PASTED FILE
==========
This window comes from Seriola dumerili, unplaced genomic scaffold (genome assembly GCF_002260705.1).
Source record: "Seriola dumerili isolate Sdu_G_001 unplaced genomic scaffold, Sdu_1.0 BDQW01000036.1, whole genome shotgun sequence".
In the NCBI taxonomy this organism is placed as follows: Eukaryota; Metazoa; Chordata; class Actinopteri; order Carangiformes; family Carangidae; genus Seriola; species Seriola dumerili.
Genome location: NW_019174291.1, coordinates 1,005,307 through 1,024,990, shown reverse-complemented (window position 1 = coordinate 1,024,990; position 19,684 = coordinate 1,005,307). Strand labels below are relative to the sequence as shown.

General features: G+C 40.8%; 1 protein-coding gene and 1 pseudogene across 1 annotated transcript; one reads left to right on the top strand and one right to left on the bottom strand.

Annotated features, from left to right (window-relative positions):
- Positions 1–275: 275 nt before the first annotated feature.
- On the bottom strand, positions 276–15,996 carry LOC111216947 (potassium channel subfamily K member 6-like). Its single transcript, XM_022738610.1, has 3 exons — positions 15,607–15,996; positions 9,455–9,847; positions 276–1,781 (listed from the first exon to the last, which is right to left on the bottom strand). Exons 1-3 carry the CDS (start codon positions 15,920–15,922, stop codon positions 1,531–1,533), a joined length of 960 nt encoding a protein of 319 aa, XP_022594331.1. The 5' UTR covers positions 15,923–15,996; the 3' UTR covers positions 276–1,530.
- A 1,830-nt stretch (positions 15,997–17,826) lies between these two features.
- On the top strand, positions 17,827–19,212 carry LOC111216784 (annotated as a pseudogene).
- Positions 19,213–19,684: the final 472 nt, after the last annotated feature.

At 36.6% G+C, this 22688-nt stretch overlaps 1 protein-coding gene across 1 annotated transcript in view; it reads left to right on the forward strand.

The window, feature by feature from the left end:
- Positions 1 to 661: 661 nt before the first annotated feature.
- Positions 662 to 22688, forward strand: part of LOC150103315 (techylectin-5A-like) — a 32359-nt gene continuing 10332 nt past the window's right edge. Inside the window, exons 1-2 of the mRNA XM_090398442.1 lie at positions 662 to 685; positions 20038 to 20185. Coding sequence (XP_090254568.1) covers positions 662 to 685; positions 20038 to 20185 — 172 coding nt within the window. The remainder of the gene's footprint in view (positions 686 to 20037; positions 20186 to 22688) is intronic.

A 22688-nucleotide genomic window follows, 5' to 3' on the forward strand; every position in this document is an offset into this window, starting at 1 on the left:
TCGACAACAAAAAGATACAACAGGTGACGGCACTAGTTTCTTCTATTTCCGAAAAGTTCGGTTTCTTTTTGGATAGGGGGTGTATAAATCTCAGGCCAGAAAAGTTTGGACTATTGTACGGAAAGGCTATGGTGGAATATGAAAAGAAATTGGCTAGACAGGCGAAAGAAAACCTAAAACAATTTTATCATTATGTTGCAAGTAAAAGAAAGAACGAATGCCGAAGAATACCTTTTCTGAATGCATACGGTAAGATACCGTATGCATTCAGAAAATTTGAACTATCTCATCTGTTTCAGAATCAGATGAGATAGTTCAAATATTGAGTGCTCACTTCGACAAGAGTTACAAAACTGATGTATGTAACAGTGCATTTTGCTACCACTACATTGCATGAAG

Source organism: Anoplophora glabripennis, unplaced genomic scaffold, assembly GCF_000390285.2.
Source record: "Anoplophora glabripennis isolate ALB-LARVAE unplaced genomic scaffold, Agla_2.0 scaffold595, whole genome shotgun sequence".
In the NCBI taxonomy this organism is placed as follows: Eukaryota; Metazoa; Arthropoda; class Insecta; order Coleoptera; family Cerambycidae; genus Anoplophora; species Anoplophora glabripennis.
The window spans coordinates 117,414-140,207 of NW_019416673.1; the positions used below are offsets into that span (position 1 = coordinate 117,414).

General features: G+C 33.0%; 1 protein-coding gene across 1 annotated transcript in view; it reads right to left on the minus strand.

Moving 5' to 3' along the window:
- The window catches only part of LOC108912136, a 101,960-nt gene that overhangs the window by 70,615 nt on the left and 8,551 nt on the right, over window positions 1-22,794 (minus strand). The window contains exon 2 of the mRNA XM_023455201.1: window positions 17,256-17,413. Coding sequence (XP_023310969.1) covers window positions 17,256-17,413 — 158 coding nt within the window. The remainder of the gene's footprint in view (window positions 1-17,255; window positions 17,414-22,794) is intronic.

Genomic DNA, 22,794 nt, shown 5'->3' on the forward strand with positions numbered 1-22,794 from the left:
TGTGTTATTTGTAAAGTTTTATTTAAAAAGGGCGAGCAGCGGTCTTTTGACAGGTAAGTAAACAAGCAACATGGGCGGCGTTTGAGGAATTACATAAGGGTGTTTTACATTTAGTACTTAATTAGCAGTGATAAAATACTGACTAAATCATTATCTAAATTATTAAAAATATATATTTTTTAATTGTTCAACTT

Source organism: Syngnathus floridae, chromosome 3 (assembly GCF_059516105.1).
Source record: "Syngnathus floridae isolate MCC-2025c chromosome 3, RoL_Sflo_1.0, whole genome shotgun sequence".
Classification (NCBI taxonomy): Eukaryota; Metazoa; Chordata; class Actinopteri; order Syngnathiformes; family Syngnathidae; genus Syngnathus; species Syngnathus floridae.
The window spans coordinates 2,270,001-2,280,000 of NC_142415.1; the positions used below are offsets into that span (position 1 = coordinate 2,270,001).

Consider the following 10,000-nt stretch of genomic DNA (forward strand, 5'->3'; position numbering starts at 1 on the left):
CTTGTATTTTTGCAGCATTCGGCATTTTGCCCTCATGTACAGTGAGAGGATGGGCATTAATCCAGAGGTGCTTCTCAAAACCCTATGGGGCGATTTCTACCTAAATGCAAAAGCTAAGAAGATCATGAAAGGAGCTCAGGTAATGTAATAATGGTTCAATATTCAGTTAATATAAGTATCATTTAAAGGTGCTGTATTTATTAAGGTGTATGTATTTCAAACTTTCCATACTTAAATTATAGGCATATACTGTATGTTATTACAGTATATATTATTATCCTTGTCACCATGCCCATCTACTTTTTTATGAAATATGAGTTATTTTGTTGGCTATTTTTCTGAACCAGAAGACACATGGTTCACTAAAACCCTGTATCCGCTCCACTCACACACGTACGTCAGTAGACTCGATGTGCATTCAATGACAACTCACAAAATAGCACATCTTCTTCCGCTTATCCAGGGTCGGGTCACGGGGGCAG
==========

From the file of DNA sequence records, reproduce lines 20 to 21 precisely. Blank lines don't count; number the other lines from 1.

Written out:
In the NCBI taxonomy this organism is placed as follows: Eukaryota; Metazoa; Arthropoda; class Insecta; order Coleoptera; family Cerambycidae; genus Anoplophora; species Anoplophora glabripennis.
The window spans coordinates 117,414-140,207 of NW_019416673.1; the positions used below are offsets into that span (position 1 = coordinate 117,414).